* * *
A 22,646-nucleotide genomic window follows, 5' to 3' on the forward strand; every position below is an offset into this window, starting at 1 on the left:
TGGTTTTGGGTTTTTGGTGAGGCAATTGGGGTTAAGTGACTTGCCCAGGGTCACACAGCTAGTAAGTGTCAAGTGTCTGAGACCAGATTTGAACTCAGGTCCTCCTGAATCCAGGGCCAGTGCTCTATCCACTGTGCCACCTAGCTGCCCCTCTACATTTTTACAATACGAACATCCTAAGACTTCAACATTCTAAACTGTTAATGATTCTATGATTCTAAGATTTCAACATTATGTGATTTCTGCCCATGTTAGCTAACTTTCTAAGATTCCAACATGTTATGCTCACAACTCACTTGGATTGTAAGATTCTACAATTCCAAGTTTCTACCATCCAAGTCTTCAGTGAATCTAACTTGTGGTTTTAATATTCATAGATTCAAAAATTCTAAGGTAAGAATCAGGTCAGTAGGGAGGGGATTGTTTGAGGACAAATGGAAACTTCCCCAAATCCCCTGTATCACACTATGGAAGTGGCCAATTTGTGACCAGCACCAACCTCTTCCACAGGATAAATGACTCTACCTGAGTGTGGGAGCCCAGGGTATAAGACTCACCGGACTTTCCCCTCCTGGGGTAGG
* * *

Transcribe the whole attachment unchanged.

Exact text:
A 22,646-nucleotide genomic window follows, 5' to 3' on the forward strand; every position below is an offset into this window, starting at 1 on the left:
TGGTTTTGGGTTTTTGGTGAGGCAATTGGGGTTAAGTGACTTGCCCAGGGTCACACAGCTAGTAAGTGTCAAGTGTCTGAGACCAGATTTGAACTCAGGTCCTCCTGAATCCAGGGCCAGTGCTCTATCCACTGTGCCACCTAGCTGCCCCTCTACATTTTTACAATACGAACATCCTAAGACTTCAACATTCTAAACTGTTAATGATTCTATGATTCTAAGATTTCAACATTATGTGATTTCTGCCCATGTTAGCTAACTTTCTAAGATTCCAACATGTTATGCTCACAACTCACTTGGATTGTAAGATTCTACAATTCCAAGTTTCTACCATCCAAGTCTTCAGTGAATCTAACTTGTGGTTTTAATATTCATAGATTCAAAAATTCTAAGGTAAGAATCAGGTCAGTAGGGAGGGGATTGTTTGAGGACAAATGGAAACTTCCCCAAATCCCCTGTATCACACTATGGAAGTGGCCAATTTGTGACCAGCACCAACCTCTTCCACAGGATAAATGACTCTACCTGAGTGTGGGAGCCCAGGGTATAAGACTCACCGGACTTTCCCCTCCTGGGGTAGG